Across the country, more people are working remotely than ever before, and many of them are home with spouses and one or multiple children. Even if you’ve worked from home for years, doing it while the kids are out of school and with no childcare can be daunting.

It is possible to work remotely with kids at home, but it is a real challenge that requires staying organized and being extra compassionate. To set yourselves up for success, it helps to outline and post a very clear schedule to walk your kids through their day. Giving them boundaries around your work hours and projects will help them to know when you are and aren’t available, and alternating that schedule with your spouse can set you all up for success.

Take breaks often, and don’t be afraid to communicate your new reality with your coworkers and employer. The reality is that most people are working in a similarly difficult situation, and the more open and honest you are about your circumstances, the more effectively you can organize and plan with them in mind.

Here are simple tips to help you successfully work from home with kids.

Set a Schedule
Without structure to your days, trying to work, parent and possibly help educate your kids will be nearly impossible. If you haven’t already, get to work creating a schedule for your kids that walks them all the way through their day. Include breakfast, exercise, time outdoors, tech time, schoolwork, chores, crafts and dog walking. Younger kids can especially benefit from having a schedule done by the hour or even half hour to keep them moving. And you’ll all benefit from posting the schedule clearly, so they can access it at any time and always know what’s next and where they stand.

Give Your Kids Boundaries
Especially if you’ve never worked remotely before, your kids may not understand the boundaries of this new arrangement unless you make it clear. Choose a designated work space for yourself, and inform the children of this being an off-limits room during your work hours. Post your work schedule, or even a sign at the door that tells them if it’s okay to enter (thumbs up) or not okay to enter (thumbs down). Also, if you find that you’re giving them more time on devices or on the TV, make sure to let them know that this arrangement is temporary.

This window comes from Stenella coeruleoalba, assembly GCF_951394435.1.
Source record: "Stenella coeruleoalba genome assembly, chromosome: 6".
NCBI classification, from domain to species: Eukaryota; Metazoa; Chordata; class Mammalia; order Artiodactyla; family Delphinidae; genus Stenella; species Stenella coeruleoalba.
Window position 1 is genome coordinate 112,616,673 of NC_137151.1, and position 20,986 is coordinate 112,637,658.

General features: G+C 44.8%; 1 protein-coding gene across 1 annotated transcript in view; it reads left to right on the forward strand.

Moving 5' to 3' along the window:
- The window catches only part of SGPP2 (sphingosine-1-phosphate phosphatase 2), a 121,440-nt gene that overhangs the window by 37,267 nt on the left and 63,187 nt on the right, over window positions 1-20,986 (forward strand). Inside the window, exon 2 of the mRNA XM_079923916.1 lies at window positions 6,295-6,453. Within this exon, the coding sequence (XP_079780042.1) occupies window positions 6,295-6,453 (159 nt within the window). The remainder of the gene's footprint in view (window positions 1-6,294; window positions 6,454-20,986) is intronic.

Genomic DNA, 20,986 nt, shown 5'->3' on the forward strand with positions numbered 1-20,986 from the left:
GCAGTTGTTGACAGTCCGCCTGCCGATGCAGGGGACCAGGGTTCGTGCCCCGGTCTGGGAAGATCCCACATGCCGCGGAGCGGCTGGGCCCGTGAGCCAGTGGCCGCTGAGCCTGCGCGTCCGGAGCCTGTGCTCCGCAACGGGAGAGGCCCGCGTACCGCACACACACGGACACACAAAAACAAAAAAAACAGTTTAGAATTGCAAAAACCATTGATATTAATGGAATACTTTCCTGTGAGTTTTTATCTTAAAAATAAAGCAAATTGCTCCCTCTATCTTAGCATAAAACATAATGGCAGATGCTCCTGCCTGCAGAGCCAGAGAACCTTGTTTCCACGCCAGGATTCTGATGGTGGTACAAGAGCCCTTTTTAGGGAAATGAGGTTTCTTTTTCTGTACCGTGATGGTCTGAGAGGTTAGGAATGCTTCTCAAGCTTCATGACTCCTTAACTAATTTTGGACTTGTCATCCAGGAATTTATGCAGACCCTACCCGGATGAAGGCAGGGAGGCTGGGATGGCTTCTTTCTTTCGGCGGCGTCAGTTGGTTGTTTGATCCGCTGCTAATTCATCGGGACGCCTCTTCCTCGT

Communication is Key
Communication is even more important now than ever. While it may not be comfortable, it’s important to let your employer, coworkers and clients all know that you’re working remotely, as interruptions and emergencies can and will arise. If you’re collaborating on a project with other team members, give them a clear sense of your new schedule, and when you are best available to manage longer video and conference calls. The reality is that your reality has changed, and don’t be afraid to communicate that and work with it rather than against it.

Break Up the Day
Take breaks during the day whenever possible, and head outside to walk the dog with the kids, join them for lunch or sit down for 30 minutes to help them hash out algebra or diagramming sentences. Your breaks shouldn’t just include your kids. Take 10 minute breaks as needed to move your body, take a shower, listen to soothing music and have a few minutes to yourself. Not only will it improve your productivity, but it will also improve your mood.

Tag Team
If you have a partner at home, try to alternate schedules as much as possible, to support you both getting your work done, spending time with kids and having some time to yourselves. This can mean scheduling calls at alternate times, or planning long work sessions when you know your partner’s load is lighter. If you have a busy day one day, be willing to jump in and help out on the next day, when the tables are turned. Working as a team will help every member of your family to get what they need.